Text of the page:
I really enjoyed this article. I definitely recognized some personality disordered thinking, which of course is not chosen, but developed over time, and not easily changed in my experience. I do think that personality disorders are often not recognized and someone is seen as manipulative when really there's a serious disorder behind the behavior.

    Personality disorders aside, I do subscribe to the theory that many of our behaviors have a payoff (positive or negative) which we gain something from, thus we repeat them over and over. All therapists know this. The issue as I see it is determining first of all whether the behavior and thinking is egodystonic or egosyntonic. Next, what's the gain for the person and do they really want to change the way they interact in the world.

    The author has a gift for clarity of describing behaviors and thinking and I think it's presented in a fun and insightful way!

  • Comment Link Saturday, 08 November 2014 16:54 posted by Kelly

    Wow, looks like a bunch of the miserable people the author sees so very clearly are the same ones commenting. Funny how if any of these people had enough self awareness to recognize their own behavior they would know they all hit most of the points in this article in their responses and pointed the misery arrow right at themselves. So they are sensitive and mad about what? That someone called out their misery game and it touched a nerve? If you are mad and embarrassed that thre is someone in the world that sees your game of attention seeking for what it is change the behavior or just own the fact that you cultivate being an unhappy person. It is a choice, whatever the circumstances of your past,present, or biology you always have the choice to change, the choice to forgive, the choice to do the work it takes to heal, the choice to seek help, and the choice to accept the help, therapy, medication, and lifestyle adjustments. So quit whining. And FYI this article is clearly satirical and meant as a tongue and cheek " what not to do" manual based on keen and experienced observation of cognitive dysfunction. I thought it was hilarious. Learn to laugh, even at yourself, it solves a world of problems.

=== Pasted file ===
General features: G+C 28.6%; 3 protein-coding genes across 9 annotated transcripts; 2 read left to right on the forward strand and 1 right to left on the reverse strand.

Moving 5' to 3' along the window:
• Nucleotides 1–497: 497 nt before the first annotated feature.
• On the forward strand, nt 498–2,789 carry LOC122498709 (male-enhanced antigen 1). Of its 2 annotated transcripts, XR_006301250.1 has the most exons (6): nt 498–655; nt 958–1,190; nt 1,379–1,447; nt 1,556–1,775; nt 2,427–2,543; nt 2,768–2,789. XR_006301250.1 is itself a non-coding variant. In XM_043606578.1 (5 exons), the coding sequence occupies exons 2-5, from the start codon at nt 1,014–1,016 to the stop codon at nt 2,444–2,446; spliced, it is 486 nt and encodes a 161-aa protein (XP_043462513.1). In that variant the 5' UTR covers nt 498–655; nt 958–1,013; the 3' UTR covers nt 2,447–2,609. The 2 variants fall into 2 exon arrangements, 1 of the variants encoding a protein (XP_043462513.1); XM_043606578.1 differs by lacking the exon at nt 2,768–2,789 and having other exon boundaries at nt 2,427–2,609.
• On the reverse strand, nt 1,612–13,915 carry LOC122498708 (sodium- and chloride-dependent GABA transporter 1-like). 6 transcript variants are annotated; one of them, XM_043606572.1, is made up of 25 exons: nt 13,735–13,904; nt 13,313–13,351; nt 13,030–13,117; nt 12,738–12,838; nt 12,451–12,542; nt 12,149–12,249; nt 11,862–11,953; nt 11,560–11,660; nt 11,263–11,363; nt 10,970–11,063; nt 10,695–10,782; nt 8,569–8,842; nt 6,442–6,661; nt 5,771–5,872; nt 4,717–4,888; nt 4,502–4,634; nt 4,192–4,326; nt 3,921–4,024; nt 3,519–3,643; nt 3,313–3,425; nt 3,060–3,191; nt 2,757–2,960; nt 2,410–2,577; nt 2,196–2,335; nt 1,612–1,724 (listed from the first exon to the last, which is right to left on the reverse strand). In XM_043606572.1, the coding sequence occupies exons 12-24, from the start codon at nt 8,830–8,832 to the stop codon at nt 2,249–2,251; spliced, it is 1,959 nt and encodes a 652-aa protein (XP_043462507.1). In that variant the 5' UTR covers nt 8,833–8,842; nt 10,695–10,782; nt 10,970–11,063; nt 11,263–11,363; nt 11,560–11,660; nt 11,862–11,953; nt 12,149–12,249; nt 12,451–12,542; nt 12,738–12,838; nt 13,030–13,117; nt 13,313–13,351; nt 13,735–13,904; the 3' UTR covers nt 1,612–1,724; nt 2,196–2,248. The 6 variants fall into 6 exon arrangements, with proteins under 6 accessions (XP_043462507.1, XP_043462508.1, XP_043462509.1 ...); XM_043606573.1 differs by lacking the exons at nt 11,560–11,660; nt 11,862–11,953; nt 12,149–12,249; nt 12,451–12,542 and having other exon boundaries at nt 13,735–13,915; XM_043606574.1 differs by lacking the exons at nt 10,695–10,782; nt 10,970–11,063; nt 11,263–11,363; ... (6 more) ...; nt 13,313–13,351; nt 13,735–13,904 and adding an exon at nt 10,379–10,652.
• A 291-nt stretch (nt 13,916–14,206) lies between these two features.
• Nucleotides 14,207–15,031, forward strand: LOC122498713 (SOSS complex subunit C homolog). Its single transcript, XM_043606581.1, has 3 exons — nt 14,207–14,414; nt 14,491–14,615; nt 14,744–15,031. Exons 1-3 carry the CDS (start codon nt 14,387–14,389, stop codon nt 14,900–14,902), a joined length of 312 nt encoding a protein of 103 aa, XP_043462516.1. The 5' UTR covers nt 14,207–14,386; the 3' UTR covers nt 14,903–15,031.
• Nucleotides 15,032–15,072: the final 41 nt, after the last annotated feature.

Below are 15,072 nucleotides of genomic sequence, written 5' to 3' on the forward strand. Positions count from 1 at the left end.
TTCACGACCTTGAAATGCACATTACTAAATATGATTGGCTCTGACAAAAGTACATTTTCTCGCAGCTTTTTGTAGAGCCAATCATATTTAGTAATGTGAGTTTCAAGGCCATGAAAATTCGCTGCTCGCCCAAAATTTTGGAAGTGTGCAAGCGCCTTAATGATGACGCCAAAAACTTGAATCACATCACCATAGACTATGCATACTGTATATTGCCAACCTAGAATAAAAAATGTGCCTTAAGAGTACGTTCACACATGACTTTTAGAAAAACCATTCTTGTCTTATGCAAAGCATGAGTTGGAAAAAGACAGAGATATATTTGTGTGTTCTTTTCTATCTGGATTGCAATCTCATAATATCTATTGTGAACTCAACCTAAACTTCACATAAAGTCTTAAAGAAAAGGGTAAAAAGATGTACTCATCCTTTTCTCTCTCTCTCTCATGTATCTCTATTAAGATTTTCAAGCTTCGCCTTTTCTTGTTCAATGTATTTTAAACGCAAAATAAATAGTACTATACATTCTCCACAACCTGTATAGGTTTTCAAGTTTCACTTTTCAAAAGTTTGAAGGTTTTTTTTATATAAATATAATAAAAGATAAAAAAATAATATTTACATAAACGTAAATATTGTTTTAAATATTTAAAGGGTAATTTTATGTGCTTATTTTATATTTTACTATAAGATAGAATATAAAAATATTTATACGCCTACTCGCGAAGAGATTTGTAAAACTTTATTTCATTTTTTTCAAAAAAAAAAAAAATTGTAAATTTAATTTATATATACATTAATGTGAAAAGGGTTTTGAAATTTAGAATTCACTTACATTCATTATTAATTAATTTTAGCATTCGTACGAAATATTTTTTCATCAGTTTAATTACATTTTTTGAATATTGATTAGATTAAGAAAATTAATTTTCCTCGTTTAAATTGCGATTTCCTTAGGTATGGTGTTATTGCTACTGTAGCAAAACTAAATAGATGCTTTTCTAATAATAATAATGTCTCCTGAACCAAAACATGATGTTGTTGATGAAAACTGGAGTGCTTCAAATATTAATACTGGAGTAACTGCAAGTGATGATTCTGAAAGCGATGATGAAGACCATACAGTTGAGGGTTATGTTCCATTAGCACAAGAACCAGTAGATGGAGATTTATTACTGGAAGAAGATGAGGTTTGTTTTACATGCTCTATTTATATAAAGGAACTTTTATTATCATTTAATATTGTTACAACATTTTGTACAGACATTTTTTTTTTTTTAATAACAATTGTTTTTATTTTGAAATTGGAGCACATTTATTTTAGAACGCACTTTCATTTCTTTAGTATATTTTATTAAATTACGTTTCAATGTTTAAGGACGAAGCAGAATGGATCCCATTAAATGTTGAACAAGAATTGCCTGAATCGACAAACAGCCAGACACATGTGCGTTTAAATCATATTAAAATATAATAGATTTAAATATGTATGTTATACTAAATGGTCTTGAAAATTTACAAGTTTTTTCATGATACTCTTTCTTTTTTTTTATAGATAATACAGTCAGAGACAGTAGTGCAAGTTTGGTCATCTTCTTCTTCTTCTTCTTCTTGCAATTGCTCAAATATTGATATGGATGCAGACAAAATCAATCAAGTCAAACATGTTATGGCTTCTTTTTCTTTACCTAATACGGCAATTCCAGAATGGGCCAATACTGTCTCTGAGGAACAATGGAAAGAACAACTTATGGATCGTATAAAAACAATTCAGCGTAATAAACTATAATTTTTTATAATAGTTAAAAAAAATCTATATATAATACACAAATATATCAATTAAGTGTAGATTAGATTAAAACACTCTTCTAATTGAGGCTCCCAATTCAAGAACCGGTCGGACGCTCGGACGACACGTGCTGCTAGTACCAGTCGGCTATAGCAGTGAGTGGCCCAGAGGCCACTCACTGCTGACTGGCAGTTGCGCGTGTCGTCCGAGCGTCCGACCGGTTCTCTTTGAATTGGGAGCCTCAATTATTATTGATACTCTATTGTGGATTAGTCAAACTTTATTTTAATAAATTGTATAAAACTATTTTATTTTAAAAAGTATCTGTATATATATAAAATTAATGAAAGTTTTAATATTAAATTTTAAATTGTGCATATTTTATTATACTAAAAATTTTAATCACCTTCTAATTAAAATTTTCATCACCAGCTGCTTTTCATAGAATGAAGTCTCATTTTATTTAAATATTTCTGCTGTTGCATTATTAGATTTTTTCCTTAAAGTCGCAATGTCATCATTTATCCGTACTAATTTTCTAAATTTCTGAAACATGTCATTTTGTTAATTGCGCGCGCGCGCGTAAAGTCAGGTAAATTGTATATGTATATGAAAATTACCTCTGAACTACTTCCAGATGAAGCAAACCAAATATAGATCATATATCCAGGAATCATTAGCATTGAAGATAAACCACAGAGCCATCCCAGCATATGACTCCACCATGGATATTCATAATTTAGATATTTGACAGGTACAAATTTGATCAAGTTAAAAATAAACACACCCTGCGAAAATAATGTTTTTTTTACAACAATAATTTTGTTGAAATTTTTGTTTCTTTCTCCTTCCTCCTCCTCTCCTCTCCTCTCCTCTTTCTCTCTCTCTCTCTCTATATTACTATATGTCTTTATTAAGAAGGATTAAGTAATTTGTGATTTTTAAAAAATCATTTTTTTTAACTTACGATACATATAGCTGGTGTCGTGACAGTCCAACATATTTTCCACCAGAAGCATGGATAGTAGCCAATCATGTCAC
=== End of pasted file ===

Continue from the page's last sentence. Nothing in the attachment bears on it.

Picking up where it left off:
• Comment Link Monday, 28 July 2014 13:16 posted by Charlene Hall-Redick

    How heartening to read the responses by other clinicicans to this article and see manifested such mercy towards those who are miserable. Someone once told me: "Therapists give out hope like cookies." I laughed but I've never forgotten it and i do see this "giving out Hope as a main function we perform.
    Charlene Hall Redick

  • Comment Link Monday, 07 July 2014 13:40 posted by Emily French

    Sorry but I like it we need some satire in our line of work, and lets face it some people do like being miserable they get enough out of it not to change --at least for now

  • Comment Link Monday, 07 July 2014 13:28 posted by Deirdre Modesti

    Laughed so hard! Perfect article!

  • Comment Link Saturday, 29 March 2014 13:56 posted by Dee Dunn

    Vitriolic. Hmmmm...Is there a DSM-V code for that?